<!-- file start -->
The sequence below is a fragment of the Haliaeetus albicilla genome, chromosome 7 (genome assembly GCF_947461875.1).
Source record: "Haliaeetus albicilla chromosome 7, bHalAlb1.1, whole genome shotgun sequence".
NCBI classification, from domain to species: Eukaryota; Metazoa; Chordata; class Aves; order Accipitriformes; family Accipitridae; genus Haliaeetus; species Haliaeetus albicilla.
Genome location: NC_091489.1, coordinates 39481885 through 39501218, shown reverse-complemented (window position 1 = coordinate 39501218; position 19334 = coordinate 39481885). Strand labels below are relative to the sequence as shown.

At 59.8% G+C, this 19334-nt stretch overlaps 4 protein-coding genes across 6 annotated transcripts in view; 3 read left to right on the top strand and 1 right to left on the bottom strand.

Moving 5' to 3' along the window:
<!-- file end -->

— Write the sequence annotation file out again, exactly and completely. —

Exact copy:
The sequence below is a fragment of the Haliaeetus albicilla genome, chromosome 7 (genome assembly GCF_947461875.1).
Source record: "Haliaeetus albicilla chromosome 7, bHalAlb1.1, whole genome shotgun sequence".
NCBI classification, from domain to species: Eukaryota; Metazoa; Chordata; class Aves; order Accipitriformes; family Accipitridae; genus Haliaeetus; species Haliaeetus albicilla.
Genome location: NC_091489.1, coordinates 39481885 through 39501218, shown reverse-complemented (window position 1 = coordinate 39501218; position 19334 = coordinate 39481885). Strand labels below are relative to the sequence as shown.

At 59.8% G+C, this 19334-nt stretch overlaps 4 protein-coding genes across 6 annotated transcripts in view; 3 read left to right on the top strand and 1 right to left on the bottom strand.

Moving 5' to 3' along the window: